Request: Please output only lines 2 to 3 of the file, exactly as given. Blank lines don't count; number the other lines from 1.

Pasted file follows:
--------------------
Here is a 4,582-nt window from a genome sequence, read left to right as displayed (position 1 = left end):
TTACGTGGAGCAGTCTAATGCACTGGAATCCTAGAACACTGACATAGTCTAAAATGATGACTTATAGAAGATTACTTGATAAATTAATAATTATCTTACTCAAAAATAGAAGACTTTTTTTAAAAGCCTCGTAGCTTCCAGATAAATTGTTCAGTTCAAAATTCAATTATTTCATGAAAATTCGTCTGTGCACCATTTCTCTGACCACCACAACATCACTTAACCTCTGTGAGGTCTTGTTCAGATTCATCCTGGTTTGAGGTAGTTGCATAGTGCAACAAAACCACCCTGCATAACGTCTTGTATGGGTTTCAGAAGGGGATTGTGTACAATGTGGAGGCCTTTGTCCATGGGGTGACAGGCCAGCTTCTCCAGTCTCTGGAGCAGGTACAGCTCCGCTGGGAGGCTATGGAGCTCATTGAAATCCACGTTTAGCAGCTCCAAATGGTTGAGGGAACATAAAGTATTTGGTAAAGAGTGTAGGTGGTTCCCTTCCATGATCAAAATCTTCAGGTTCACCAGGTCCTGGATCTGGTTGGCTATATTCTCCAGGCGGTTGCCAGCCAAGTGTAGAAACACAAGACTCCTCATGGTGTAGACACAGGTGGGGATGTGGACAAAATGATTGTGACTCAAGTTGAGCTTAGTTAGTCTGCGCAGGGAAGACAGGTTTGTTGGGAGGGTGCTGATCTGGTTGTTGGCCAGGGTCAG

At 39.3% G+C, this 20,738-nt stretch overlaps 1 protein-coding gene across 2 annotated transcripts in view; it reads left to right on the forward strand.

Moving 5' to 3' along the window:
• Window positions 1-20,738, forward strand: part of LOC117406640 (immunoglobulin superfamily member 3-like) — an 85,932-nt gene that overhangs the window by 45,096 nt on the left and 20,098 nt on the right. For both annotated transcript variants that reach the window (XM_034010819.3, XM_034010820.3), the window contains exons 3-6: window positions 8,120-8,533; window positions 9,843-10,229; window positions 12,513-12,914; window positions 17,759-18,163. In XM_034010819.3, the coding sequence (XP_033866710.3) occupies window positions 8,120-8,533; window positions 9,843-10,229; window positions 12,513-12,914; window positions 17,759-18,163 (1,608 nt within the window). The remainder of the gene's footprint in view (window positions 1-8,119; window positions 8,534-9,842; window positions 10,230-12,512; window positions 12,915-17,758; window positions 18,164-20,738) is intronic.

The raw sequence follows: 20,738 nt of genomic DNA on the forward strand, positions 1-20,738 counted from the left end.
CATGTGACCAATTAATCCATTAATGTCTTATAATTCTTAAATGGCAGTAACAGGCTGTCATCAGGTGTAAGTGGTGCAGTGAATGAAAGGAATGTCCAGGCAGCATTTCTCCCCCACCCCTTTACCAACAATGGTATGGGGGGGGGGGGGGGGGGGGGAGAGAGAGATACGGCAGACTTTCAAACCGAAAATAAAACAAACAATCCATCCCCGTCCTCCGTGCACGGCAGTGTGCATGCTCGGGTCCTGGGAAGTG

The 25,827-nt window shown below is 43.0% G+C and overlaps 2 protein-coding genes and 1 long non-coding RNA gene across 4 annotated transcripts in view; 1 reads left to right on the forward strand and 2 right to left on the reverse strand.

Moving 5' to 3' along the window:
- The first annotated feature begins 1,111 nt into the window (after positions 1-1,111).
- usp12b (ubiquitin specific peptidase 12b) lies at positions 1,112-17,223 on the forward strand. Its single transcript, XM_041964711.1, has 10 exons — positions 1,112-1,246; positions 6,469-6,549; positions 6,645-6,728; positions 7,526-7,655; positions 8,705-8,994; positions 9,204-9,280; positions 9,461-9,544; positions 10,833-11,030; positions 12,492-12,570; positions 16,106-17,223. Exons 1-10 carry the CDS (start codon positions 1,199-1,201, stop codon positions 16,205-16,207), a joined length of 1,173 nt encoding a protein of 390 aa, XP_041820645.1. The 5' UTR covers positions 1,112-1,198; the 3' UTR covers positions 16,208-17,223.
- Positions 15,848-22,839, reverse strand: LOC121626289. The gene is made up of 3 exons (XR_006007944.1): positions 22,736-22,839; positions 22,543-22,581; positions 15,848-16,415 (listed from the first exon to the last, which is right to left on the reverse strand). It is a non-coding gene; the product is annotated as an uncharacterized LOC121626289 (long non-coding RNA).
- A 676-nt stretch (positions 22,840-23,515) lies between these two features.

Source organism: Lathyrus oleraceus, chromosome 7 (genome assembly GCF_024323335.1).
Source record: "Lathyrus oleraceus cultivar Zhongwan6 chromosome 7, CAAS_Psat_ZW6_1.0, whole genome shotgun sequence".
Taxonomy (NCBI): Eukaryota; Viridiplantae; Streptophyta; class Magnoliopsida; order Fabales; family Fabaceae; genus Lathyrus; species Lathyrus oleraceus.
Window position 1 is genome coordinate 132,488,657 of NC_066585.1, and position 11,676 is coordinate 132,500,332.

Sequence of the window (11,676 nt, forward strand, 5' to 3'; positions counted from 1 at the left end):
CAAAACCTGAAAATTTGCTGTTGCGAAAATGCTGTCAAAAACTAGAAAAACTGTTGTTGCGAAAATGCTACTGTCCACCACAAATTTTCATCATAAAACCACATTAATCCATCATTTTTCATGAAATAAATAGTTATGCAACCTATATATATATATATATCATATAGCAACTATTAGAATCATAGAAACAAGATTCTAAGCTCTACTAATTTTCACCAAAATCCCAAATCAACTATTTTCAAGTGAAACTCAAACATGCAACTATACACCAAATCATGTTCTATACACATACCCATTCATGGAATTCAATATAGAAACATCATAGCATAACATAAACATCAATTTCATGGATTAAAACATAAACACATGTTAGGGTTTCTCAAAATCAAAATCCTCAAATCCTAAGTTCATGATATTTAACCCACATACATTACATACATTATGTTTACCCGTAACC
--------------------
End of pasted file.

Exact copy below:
TTACGTGGAGCAGTCTAATGCACTGGAATCCTAGAACACTGACATAGTCTAAAATGATGACTTATAGAAGATTACTTGATAAATTAATAATTATCTTACTCAAAAATAGAAGACTTTTTTTAAAAGCCTCGTAGCTTCCAGATAAATTGTTCAGTTCAAAATTCAATTATTTCATGAAAATTCGTCTGTGCACCATTTCTCTGACCACCACAACATCACTTAACCTCTGTGAGGTCTTGTTCAGATTCATCCTGGTTTGAGGTAGTTGCATAGTGCAACAAAACCACCCTGCATAACGTCTTGTATGGGTTTCAGAAGGGGATTGTGTACAATGTGGAGGCCTTTGTCCATGGGGTGACAGGCCAGCTTCTCCAGTCTCTGGAGCAGGTACAGCTCCGCTGGGAGGCTATGGAGCTCATTGAAATCCACGTTTAGCAGCTCCAAATGGTTGAGGGAACATAAAGTATTTGGTAAAGAGTGTAGGTGGTTCCCTTCCATGATCAAAATCTTCAGGTTCACCAGGTCCTGGATCTGGTTGGCTATATTCTCCAGGCGGTTGCCAGCCAAGTGTAGAAACACAAGACTCCTCATGGTGTAGACACAGGTGGGGATGTGGACAAAATGATTGTGACTCAAGTTGAGCTTAGTTAGTCTGCGCAGGGAAGACAGGTTTGTTGGGAGGGTGCTGATCTGGTTGTTGGCCAGGGTCAG

At 39.3% G+C, this 20,738-nt stretch overlaps 1 protein-coding gene across 2 annotated transcripts in view; it reads left to right on the forward strand.